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DoD Official: U.S. Needs to Develop New Counters to Future Hypersonic Missiles

Russian Zircon Missile Concept

Existing radars don’t provide the almost-split-second warning needed to keep Guam, carrier strike groups in the Pacific and Kadena Air Base in Okinawa from being held hostage to a future hypersonic attack, the Pentagon’s chief technology officer said this week.

Protecting ships and bases from the hypersonic missile threat is key to the future of U.S. missile defense, Michael Griffin, the under secretary for research and engineering, said while speaking at the Center for Strategic and International Studies in Washington, D.C.

“We can see it and find it,” but “we really need to be closer to the action” to defend against a weapons technology that China, particularly, and Russia are investing in heavily.

Hypersonic weapons’ low signature in flight and high degree of maneuverability upon final approach to targets make the weapons difficult to defend against, Griffin said. He added that missile defense’s goal is to be “persistent, timely, global” in addressing existing and emerging threats.

To meet that wide-ranging challenge, “I see value [in having] one agency” with its own acquisition authorities to concentrate focus on missile defense, rather than have the services develop their own systems.

“I would like the Missile Defense Agency to set that pace” of speeding development to fielding systems to counter what Beijing and Moscow are now demonstrating in the hypersonic realm.

Griffin said he expected future budgets to provide funds for lasers that the agency can more rapidly develop and field. For example, to field space-control weapons, “we need to be in the megawatt class” of lasers. He added, “we also need to be able to get after the threat we see today” against the United States’ space-based sensors integral to warfighting.

One way to disaggregate the threat would be to have a constellation of satellites in space to reduce vulnerability. “I want us already to be working on it.” But he didn’t want to put a timetable on that aspect of defense. “We’ll get it as soon as we can get it,” implying the need for budgetary support as well as quicker technological development.

Similarly, Griffin acknowledged the vulnerability of land-based and sea-based radars to attack. From separating the illuminators from the site to other possibilities, “we are re-looking all of that” to improve survivability.

When asked what the next missile defense age encompasses, Griffin cited unmanned aerial, ground and undersea vehicles and swarming attack as immediate threats. Further out, “we need to learn how to defend and perpetrate directed energy and high-powered microwave [for] an electronic kill.”

Griffin said earlier in his talk that “we have a lot of ground to make up … in modernizing our offensive and defensive force structure” in missile defense. Griffin added the “last time we really invested in transformative capabilities that overwhelmed adversaries [in Desert Storm] was the Reagan era. … It’s time for us to get back to work.”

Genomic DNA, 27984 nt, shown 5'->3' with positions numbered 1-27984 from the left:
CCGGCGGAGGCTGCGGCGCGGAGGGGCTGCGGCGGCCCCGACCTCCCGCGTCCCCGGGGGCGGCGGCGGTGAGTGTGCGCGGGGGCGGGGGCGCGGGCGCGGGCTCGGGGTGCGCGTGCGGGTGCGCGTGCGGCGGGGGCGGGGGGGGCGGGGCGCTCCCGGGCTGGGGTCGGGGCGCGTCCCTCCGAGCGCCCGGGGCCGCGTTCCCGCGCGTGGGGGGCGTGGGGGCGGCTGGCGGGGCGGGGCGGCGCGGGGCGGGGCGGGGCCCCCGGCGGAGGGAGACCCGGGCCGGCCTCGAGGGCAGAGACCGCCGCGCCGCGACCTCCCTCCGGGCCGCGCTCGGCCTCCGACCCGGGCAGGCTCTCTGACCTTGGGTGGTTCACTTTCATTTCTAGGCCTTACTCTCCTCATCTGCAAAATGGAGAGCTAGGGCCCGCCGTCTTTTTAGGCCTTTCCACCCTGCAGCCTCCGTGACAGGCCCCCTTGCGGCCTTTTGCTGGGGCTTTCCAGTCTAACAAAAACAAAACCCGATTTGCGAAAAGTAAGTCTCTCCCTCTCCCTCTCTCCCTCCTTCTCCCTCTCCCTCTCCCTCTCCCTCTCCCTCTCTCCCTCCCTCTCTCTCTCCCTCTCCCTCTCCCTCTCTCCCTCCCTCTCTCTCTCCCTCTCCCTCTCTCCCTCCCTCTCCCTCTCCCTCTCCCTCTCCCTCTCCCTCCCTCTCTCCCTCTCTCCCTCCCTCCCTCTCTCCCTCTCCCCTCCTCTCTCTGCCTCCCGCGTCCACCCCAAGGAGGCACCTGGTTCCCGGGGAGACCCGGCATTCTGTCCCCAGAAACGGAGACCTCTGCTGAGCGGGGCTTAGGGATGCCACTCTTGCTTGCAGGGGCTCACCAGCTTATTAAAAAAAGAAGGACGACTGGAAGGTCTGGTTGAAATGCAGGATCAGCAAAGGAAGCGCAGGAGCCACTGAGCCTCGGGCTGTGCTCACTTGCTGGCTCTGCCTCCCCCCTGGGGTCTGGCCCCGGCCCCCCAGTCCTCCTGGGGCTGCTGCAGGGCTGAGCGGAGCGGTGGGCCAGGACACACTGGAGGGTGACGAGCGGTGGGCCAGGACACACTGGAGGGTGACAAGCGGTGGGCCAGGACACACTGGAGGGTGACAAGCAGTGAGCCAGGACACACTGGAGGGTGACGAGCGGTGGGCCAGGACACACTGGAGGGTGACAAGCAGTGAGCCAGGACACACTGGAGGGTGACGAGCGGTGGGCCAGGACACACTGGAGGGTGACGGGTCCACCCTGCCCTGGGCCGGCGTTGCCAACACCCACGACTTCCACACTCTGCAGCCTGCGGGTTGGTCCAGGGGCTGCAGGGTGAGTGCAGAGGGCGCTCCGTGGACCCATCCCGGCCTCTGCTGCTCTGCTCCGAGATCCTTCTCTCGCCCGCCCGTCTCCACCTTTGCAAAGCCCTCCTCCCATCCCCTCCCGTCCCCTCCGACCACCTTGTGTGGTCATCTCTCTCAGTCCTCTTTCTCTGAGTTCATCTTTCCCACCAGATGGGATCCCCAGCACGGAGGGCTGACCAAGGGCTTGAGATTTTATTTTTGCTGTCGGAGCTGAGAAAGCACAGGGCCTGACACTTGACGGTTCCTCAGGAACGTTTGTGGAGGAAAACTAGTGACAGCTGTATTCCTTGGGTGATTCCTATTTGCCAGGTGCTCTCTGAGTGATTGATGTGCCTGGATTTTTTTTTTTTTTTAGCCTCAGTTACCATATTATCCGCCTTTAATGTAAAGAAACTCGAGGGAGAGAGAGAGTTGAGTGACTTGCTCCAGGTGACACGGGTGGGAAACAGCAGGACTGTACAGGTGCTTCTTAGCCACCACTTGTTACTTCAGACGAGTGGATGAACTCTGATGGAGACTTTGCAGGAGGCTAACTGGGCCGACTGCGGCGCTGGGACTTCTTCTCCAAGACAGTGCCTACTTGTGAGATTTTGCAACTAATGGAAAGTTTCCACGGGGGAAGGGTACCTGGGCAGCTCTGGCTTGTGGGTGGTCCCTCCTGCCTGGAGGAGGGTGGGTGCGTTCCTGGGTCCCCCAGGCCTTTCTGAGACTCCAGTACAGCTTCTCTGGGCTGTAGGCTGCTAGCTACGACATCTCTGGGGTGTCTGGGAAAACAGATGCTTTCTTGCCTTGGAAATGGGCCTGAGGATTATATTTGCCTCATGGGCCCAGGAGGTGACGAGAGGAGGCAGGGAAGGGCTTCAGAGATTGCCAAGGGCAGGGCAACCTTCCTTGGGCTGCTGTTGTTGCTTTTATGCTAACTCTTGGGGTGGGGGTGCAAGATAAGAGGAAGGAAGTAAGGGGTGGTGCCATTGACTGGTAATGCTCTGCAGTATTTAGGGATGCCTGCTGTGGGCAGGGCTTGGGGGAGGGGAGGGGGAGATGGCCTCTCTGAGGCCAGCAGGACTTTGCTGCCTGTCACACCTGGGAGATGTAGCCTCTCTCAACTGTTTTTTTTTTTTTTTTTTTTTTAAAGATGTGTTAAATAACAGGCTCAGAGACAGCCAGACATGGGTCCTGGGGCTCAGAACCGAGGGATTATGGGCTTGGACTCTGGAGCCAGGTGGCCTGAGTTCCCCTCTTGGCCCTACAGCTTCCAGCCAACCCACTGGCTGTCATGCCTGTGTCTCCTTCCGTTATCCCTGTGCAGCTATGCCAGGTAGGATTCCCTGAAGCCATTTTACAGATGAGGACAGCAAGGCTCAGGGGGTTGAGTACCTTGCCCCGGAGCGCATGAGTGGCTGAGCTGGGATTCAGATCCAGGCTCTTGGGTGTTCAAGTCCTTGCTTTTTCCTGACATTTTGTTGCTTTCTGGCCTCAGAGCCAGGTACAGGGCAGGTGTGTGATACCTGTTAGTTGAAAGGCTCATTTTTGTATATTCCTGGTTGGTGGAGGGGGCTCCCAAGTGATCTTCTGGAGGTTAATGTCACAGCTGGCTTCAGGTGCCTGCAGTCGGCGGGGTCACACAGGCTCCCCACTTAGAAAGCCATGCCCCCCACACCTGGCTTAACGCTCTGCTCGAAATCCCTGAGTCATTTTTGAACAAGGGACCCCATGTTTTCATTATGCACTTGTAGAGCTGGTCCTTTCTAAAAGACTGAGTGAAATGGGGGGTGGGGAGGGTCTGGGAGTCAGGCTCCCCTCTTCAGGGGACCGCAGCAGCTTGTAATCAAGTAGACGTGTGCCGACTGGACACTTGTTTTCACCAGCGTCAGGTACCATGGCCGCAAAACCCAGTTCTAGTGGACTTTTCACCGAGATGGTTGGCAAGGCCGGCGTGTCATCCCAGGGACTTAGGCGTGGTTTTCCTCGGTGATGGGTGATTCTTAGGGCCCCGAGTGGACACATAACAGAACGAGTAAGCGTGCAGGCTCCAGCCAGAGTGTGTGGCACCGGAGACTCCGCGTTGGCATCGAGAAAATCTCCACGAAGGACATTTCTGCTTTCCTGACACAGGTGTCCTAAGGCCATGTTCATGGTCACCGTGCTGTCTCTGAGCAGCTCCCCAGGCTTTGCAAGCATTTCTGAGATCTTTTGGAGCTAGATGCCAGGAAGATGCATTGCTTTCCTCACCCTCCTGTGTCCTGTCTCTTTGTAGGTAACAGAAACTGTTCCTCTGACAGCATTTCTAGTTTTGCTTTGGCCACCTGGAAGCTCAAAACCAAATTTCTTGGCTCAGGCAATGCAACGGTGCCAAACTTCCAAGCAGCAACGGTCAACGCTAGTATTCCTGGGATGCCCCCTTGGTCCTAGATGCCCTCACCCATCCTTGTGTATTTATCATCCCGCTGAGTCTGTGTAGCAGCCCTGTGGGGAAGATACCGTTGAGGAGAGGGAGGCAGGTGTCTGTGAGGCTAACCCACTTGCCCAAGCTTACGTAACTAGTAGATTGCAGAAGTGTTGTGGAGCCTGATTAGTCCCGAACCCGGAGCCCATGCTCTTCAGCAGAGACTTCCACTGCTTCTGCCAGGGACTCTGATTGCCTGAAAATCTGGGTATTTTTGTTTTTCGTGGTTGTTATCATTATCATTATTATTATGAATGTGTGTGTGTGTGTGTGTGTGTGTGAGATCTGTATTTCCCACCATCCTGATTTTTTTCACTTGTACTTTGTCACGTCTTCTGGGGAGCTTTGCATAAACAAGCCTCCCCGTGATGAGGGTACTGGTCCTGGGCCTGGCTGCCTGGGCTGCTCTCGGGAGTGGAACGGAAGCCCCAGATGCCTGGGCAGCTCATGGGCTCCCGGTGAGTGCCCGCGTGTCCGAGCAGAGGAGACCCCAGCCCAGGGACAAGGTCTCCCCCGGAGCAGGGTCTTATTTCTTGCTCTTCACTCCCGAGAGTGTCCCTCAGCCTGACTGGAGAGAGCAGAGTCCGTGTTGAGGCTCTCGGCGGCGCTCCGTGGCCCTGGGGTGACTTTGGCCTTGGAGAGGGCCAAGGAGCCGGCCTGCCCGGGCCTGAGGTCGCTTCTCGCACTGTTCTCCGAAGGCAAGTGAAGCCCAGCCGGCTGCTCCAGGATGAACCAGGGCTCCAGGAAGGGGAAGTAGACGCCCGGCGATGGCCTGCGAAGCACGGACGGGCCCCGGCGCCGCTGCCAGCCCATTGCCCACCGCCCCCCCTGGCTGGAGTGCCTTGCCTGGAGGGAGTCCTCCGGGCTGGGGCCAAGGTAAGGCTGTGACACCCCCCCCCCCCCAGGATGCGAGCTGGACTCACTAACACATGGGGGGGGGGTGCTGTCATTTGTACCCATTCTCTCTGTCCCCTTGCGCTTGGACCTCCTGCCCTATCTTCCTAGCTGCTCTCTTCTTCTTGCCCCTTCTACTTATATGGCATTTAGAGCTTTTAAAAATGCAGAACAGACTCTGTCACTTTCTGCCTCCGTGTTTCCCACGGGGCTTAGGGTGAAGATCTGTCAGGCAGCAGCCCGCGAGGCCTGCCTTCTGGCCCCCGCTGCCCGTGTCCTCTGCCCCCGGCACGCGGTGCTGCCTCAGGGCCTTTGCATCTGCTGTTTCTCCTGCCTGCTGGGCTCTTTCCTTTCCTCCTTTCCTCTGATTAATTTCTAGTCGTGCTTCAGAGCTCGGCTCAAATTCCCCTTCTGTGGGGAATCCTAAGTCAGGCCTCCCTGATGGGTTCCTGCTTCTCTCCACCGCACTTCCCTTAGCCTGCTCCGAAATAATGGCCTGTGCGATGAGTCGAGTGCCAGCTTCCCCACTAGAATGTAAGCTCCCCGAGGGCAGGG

Missile defense readiness will “cause our adversaries to think twice, we hope” before attacking and create confusion as to how the United States might respond.

  • ron_snyder

    Does any country have an effective defense against Hypersonic weapons?

    • RunningBear

      ICBMs are hypersonic, for which we have MDA.

      We could ask the European Army what defense they are developing; they are smarter than us, just ask them?

      Was this article a pitch for the USAF to by Standard Missiles?

      IMHO

      Fly Navy

      🙂

      PS: anything that flies hypersonic (regardless of speed or altitude (in air) ) will be somewhat “HOT” and detectable/ trackable in that olden IR spectrum, in this modern age of sensor merge!

      • Duane

        These hypersonic missiles are supposed to be highly maneuverable, but any vehicle operating at hypersonic speeds is not going to be very maneuverable relative to slower moving aerial vehicles. Also, hypersonics means flying high as well as fast – no terrain-skimming cruise missiles at hypersonic speeds. Basic aeronautics.

        We can obviously detect these things with some combination of radar and electro-optical sensors, the bigger trick is to effectively intercept them, but we’ve been hitting bullets with bullets for quite awhile now in our BM defense programs. BMs travel at far higher speeds than hypersonic – with the longer range missiles traveling at speeds between Mach 10 and Mach 24, yet we’re able to intercept those today with existing sensors and interceptors.

        • vetww2

          Duane, I am getting nervous, since your post is just my take..
          I posted that years ago.
          At Cornell Aero Lab, in the ’50’s, I had a Mach 10 shock tunnel. The conclusions from over 100 shots were:
          1. if used as an ICBM or an IRBM., a counter Shotgun warhead missile would work. It only takes a small hit, like DU pellet, whigh is easy to place in its path, to destroy one. A current alternative would be some type of particle or laser weapon.
          2. If used as an anti-ship, low trajectory weapon, a wall of water, created by a line charge, like the available M3 Mnefield Demolition Skid. would knock it out.
          3. If it were something outright stupid like an unguided railgun non explosve slug, forget it. It would be, almost useless.

        • RDF

          The “B” stands for ballistic. Not the issue here. Some of the seeker and fuzing train hw may be applicable because of common high speed final intercept. Maneuverable target changes the level of difficulty an order of magnitude.

          • vetww2

            Concur, but with ballistic missiles, maneuver is both difficult and target compromising. This is true only on the rising section. Once at apogee. the multi-section warhead becomes an slmost impossible set of targets.

    • Centaurus

      Pharton probably has a good theory to sell. Just to aggravate all you folks.

    • RDF

      Yes. Atlantis.